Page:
There are two dominant theories as to why Westerners have gotten increasingly obese in the last fifty years. One is that we’re eating too many carbs and carbs make us fat. Another is that our primitive appetite — which is wired to gorge on calorically dense foods as a survival mechanism — is misaligned with a modern landscape in which food is available in an overabundance.
My guest today says that there’s too much evidence which contradicts these theories for them to completely explain the problem of weight gain, and forwards a different and quite surprising theory as to what may be going on instead. His name is Mark Schatzker and he’s the author of The End of Craving: Recovering the Lost Wisdom of Eating Well. In order to arrive at Mark’s theory on the rise in obesity, we first unpack several pieces of the puzzle, each fascinating in its own right. We discuss how the body, rather than having a natural propensity to gain weight, actually typically wants to stay at a healthy set point, the difference between wanting and liking and how obese people crave food more but enjoy it less, and why it is that humans take pleasure in eating. We then get to how food additives, like artificial sweeteners, and, strangely enough, even certain vitamins, may be shifting the body’s set point, increasing people’s craving for food, and triggering weight gain. We end our conversation with Mark’s counterintuitive call to fight obesity by thoroughly enjoying truly delicious food.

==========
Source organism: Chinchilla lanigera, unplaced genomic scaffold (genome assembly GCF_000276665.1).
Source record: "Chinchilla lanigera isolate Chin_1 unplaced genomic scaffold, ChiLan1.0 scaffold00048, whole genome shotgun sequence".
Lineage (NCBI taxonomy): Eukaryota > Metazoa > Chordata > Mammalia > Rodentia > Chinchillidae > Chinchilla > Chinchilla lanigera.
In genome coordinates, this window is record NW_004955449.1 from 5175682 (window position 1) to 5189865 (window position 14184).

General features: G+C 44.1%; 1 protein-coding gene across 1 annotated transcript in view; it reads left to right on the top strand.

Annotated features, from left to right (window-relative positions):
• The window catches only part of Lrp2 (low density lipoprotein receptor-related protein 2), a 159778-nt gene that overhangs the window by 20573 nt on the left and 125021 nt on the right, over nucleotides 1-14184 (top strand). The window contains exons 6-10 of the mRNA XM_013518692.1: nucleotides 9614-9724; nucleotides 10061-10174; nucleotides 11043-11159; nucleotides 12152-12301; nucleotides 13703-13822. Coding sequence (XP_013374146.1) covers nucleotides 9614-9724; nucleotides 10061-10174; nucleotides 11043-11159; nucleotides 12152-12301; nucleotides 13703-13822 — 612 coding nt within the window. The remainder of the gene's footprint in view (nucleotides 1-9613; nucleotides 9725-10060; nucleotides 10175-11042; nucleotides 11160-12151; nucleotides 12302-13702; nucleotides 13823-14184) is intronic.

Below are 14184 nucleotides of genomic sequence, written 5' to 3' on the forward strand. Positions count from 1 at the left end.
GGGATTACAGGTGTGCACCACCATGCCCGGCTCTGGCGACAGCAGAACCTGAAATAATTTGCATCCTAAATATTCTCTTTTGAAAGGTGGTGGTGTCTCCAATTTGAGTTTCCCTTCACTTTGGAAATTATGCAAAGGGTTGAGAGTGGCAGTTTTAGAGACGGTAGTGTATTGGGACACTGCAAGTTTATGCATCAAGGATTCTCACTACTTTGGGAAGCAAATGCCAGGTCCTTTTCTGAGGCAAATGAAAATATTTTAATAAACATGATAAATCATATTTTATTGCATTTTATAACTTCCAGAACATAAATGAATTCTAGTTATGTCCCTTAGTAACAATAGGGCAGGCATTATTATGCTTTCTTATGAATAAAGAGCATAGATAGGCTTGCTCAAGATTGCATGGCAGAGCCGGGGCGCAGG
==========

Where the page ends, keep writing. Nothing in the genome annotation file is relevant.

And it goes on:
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Published at Mon, 08 Nov 2021 09:20:31 -0800